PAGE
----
Jesus is a flag on a flagpole signaling people that grace, forgiveness, and mercy is given freely to all who put their faith in Christ. Jesus is a white flag on the battlefield, letting people know the war between man and God finds finality in the Prince of Peace.
The banner we lift has the emblem of a cross which reads, “God loves you.”
Jesus tells Nicodemus, “As Moses lifted up the serpent in the wilderness, even so must the Son of Man be lifted up; so that whoever believes in Him will have eternal life” (John 3:14-15). And, in the last days before His crucifixion, Jesus told His disciples, “if I am lifted up from the earth, I will draw all men to Myself” (John 12:32).
Our response to God’s love, adoration, and commitment is that we are to build a highway and raise a banner drawing all people to salvation in Christ.
The Lord’s Proclamation for Zion
As we lift the banner of Christ, we are to proclaim the gospel of salvation. God proclaims to the end of the earth, “Lo, your salvation comes.”
We are given a command to tell the daughter of Zion that God brings reward. The daughter of Zion is another way of saying, God’s chosen one. We are the daughters of Zion. Everyone that we will see in heaven is the daughters of Zion.
The reward is everything we believe in this chapter. God brings the reward of His commitment, care, delight, and faithfulness. The recompense God promises is a relationship full of perfect joy and blessing.
Go and let people know, God’s love is so amazing, that their feeble mind and delicate emotions are unable to conceive the extravagance and perfection of the relationship God offers. God’s salvation promises perfect joy and satisfaction to all who believe.
The Lord Redeems Zion
Who are the Lord’s redeemed? We are a holy people. We are set apart for God. The principalities and powers in the heavenly places, every angelic being will gaze upon God’s redeemed, and say, “They are the ones who are sought out. God sought them. Even though they are rebellious by nature, God sought them and made them holy.”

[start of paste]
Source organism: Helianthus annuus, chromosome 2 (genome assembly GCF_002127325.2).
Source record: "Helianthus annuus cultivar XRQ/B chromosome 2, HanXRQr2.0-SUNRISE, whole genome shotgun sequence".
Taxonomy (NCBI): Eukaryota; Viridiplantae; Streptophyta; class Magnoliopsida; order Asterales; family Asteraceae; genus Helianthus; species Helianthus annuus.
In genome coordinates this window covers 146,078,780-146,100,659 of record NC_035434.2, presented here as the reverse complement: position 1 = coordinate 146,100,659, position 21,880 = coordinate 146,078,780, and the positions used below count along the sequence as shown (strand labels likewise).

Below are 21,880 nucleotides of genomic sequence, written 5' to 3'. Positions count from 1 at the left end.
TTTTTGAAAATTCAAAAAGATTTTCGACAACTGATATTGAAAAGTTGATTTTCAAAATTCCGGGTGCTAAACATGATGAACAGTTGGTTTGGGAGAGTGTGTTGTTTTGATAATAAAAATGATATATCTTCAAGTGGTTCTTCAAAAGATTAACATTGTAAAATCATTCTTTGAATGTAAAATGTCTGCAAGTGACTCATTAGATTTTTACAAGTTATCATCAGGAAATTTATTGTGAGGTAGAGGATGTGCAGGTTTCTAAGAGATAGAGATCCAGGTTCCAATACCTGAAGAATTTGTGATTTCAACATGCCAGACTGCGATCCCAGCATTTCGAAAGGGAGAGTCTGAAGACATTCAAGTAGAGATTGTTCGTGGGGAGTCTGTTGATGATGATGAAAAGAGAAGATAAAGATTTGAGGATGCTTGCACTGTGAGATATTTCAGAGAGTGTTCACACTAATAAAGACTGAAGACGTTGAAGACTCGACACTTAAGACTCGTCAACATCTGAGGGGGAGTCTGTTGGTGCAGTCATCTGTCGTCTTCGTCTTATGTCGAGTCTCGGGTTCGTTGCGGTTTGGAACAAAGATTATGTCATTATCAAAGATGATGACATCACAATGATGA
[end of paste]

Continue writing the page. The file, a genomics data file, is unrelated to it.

God sends His beloved Son to seek and to save those who are lost (Luke 19:10). Those who are lost, are not seeking God. Not one (Psalm 14:23; Romans 3:10-12). Those who are lost don’t know the way, otherwise, they are not lost.
The only way someone is saved is to hear the gospel. Nobody is born knowing the gospel. Unless we hear the gospel, we are forever lost. We are forsaken. We live in desolation and doomed for destruction.
Praise God we may say that we are sought out. Our identity is not that we are anything special or that we have special characteristics. In the spiritual realm, before God seeks us, we are former rebellious, enemies of God. But, God showers us with His grace and transforms us from being evil and wicked to be glorious and beautiful.
Those who sought by God are a city that is not forsaken. We are the New Jerusalem, the bride of Christ. When the Apostle John receives his revelation, one of the angels in heaven bids to him and says, “Come here, I will show you the bride, the wife of the Lamb.” And he carries John away in the Spirit to a great and high mountain, and shows him the holy city, Jerusalem, coming down out of heaven from God, having the glory of God (Revelation 21:9-10).
The beauty of this passage is found in God’s promises. If anyone else made these promises, we would scoff. Who can possibly fulfill these promises? Only God.
Nothing can stand in His way. He is all-wise, all-powerful, and full of zeal to bring about His purpose and plan.
“Go therefore to the main highways, and as many as you find there, invite to the wedding feast.” (Matthew 22:9)